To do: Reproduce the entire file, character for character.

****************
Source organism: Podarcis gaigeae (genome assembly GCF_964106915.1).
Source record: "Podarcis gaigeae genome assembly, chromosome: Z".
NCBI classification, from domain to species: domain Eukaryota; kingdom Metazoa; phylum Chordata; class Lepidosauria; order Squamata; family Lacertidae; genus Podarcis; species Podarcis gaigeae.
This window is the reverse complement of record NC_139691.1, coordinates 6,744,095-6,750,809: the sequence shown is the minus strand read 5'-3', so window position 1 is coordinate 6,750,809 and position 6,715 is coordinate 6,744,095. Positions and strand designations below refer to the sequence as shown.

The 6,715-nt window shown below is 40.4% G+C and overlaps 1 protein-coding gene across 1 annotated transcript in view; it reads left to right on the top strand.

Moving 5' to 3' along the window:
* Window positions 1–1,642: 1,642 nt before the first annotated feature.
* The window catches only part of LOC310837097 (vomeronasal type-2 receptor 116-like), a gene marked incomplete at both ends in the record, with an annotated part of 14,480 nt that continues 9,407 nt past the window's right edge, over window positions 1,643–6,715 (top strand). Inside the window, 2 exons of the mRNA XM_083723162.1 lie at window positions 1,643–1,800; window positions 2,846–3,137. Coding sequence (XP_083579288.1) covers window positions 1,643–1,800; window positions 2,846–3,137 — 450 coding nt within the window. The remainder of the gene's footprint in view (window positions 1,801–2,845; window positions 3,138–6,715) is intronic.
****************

Source organism: Podarcis gaigeae (genome assembly GCF_964106915.1).
Source record: "Podarcis gaigeae genome assembly, chromosome: Z".
NCBI classification, from domain to species: domain Eukaryota; kingdom Metazoa; phylum Chordata; class Lepidosauria; order Squamata; family Lacertidae; genus Podarcis; species Podarcis gaigeae.
This window is the reverse complement of record NC_139691.1, coordinates 6,744,095-6,750,809: the sequence shown is the minus strand read 5'-3', so window position 1 is coordinate 6,750,809 and position 6,715 is coordinate 6,744,095. Positions and strand designations below refer to the sequence as shown.

The 6,715-nt window shown below is 40.4% G+C and overlaps 1 protein-coding gene across 1 annotated transcript in view; it reads left to right on the top strand.

Moving 5' to 3' along the window:
* Window positions 1–1,642: 1,642 nt before the first annotated feature.
* The window catches only part of LOC310837097 (vomeronasal type-2 receptor 116-like), a gene marked incomplete at both ends in the record, with an annotated part of 14,480 nt that continues 9,407 nt past the window's right edge, over window positions 1,643–6,715 (top strand). Inside the window, 2 exons of the mRNA XM_083723162.1 lie at window positions 1,643–1,800; window positions 2,846–3,137. Coding sequence (XP_083579288.1) covers window positions 1,643–1,800; window positions 2,846–3,137 — 450 coding nt within the window. The remainder of the gene's footprint in view (window positions 1,801–2,845; window positions 3,138–6,715) is intronic.